Disappointed, Brawner thought about dropping his dream, but reconsidered after his friend suggested he send Porter an e-mail explaining what happened and asking him to keep his bid in mind in case the winning offer didn’t work out.
Brawner did just that, and two days later received an answer from Porter, who said he had opted, at the last second, to terminate the auction and would be more than willing to discuss the possibility of accepting Brawner’s offer.
The two corresponded for several days, with Porter admitting his need for financial assistance.
“He didn’t have a lot of money behind this,” Brawner said. “What he really wanted was enough money to be able to play, practice and concentrate on getting ready for this Open – his big break – without having to worry about finances.
“And, again, my bid wasn’t cheap.”
Naturally, Brawner was a bit skeptical of Porter at first. But early this spring he bought in completely after the Australian came to the United States and happened to end up in Scottsdale, Ariz., about the same time that local sports icon Mark Rypien, Brawner’s close friend and fellow co-founder of the Rypien Foundation, was scheduled to play in a member-guest tournament in the Scottsdale area.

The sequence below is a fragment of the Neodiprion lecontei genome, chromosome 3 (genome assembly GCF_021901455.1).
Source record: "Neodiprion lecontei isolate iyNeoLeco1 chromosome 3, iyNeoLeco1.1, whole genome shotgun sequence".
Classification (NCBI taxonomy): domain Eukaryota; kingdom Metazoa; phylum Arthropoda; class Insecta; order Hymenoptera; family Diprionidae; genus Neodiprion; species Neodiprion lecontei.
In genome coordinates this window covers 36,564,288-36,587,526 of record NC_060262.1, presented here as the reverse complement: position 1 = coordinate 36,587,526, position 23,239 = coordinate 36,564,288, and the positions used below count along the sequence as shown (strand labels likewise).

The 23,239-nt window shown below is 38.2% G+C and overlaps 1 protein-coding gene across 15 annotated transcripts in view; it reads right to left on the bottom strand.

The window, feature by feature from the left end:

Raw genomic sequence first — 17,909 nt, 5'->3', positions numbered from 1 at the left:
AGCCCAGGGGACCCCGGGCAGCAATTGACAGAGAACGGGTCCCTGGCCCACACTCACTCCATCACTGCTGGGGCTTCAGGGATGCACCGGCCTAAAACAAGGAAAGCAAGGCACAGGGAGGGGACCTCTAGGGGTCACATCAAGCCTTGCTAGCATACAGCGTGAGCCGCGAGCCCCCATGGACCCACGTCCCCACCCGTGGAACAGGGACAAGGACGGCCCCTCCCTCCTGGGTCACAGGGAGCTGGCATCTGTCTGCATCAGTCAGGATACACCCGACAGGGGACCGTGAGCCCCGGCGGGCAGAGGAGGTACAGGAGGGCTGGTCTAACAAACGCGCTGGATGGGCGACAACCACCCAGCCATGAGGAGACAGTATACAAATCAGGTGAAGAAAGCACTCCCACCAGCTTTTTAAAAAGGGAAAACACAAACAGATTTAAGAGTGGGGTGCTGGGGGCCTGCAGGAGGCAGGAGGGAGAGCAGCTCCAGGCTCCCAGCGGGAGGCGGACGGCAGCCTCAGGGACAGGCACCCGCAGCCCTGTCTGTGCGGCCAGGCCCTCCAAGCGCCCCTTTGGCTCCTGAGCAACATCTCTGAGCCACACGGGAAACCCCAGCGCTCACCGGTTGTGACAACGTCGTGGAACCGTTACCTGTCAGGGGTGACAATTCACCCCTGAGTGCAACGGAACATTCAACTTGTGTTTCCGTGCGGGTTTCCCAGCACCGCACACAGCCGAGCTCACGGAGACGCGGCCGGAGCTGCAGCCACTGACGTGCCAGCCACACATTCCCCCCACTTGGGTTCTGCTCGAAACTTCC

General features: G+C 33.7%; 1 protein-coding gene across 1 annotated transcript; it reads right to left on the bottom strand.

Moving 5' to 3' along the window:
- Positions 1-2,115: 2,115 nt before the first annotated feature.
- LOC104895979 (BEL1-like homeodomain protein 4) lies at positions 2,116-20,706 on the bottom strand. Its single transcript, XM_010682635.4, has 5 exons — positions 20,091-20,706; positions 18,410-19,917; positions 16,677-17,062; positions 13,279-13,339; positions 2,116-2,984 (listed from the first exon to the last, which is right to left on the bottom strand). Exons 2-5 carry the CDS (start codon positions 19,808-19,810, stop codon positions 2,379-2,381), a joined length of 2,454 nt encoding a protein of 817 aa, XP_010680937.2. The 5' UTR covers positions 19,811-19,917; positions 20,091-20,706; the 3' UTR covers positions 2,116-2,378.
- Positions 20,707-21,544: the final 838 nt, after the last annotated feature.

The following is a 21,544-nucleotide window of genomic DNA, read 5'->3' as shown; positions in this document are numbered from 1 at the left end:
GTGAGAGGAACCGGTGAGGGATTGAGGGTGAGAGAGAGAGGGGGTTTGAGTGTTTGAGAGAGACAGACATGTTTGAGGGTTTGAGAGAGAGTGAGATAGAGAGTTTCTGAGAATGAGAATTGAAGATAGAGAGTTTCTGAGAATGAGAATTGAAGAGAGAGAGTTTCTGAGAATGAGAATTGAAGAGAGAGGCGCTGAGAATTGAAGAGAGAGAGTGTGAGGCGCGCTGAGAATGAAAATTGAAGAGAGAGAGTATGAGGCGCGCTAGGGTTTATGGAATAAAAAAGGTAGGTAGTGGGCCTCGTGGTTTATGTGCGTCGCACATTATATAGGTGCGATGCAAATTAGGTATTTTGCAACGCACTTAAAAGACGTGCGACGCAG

Rypien, an accomplished golfer who plays in numerous celebrity events each year – usually with Brawner on his bag – made it a point to invite Porter to play with him in the practice round prior to the member-guest. It was a chance, Brawner said, to learn more about the young man in whom he was about to invest.
“Obviously, the guy could play,” Brawner said. “He wouldn’t have qualified if he couldn’t. But I was more interested in his character. Is he someone I really want to help out, or is he not a nice guy? Mark kind of did my due diligence for me down in Scottsdale, and after the tournament, he called and said, ‘The kid can absolutely play. And he’s a great person, as well.’
“So I wired the money down there that week.”
Brawner, who admitted he could have bought a nice car with the money he wired to Porter, then helped arrange to have him come to Spokane, where he spent several days playing golf with Rypien. While in the area, Porter was also was introduced to members of the Idaho Club, the former Hidden Lakes course in Sandpoint that is being redesigned by Jack Nickluas.